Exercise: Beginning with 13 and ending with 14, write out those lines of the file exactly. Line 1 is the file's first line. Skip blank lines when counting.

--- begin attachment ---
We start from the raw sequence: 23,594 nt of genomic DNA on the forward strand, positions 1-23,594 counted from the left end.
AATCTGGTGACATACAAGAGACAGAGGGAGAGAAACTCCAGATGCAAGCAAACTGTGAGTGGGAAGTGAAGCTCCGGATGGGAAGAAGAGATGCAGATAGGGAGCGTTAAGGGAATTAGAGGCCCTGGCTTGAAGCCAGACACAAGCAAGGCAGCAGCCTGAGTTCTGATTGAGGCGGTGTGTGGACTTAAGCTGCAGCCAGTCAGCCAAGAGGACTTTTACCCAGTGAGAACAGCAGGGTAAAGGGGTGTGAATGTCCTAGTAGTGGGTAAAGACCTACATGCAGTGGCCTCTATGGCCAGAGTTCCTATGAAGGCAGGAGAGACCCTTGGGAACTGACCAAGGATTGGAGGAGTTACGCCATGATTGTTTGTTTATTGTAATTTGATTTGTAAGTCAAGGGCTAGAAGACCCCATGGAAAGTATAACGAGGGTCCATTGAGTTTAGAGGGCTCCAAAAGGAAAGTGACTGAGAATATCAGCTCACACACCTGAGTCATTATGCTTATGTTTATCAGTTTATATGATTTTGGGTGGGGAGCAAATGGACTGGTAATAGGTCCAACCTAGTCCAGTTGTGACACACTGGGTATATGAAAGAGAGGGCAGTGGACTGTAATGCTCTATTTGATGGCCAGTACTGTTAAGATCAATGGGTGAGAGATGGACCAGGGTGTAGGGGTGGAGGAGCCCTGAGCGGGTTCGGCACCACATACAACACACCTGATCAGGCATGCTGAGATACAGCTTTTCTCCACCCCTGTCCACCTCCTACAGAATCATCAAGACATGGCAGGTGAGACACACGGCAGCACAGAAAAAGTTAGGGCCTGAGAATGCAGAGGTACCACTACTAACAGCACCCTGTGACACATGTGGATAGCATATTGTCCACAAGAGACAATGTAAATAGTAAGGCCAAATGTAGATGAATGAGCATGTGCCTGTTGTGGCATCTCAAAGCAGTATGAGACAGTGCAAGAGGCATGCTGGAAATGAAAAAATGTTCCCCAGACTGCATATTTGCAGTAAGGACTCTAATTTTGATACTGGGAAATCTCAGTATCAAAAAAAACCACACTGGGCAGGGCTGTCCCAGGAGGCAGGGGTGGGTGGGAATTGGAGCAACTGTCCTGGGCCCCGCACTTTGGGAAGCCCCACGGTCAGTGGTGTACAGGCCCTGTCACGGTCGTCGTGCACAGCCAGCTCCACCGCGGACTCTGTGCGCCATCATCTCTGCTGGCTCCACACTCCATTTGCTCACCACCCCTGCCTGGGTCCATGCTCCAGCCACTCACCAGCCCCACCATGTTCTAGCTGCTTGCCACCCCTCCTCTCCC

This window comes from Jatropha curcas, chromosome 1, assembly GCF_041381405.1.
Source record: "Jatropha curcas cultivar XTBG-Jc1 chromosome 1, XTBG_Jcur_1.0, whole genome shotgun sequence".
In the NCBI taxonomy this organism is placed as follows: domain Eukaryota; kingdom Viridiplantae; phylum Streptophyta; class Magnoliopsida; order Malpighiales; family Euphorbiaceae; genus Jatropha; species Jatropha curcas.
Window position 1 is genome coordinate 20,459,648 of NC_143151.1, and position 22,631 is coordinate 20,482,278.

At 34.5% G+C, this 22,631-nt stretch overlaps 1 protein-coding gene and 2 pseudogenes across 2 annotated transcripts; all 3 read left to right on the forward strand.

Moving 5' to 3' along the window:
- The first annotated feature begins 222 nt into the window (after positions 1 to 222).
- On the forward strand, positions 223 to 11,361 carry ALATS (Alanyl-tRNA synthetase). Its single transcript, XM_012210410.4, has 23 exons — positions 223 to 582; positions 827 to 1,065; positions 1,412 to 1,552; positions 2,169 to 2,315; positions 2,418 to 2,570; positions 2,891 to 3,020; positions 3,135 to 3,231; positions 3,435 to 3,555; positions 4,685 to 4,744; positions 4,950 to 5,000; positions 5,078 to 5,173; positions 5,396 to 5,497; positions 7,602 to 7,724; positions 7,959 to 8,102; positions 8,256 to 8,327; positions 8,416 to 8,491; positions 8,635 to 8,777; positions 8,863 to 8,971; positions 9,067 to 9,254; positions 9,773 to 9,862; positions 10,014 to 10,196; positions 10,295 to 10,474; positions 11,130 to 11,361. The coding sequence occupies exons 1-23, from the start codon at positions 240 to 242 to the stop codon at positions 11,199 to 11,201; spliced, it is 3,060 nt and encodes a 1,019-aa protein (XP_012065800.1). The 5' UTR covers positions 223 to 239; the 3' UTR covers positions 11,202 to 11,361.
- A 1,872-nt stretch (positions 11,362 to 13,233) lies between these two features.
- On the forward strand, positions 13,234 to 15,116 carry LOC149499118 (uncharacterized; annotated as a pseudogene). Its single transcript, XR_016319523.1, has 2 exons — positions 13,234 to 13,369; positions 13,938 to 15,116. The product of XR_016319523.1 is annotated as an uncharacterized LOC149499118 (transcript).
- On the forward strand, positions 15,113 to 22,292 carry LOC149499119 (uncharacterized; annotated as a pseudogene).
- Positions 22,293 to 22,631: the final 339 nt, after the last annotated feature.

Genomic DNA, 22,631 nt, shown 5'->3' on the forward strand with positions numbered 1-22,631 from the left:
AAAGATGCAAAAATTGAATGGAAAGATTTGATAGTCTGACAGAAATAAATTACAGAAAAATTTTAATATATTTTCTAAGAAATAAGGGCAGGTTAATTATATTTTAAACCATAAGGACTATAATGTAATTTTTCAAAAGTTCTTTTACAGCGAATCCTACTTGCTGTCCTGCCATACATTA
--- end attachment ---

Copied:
- On the forward strand, positions 15,113 to 22,292 carry LOC149499119 (uncharacterized; annotated as a pseudogene).
- Positions 22,293 to 22,631: the final 339 nt, after the last annotated feature.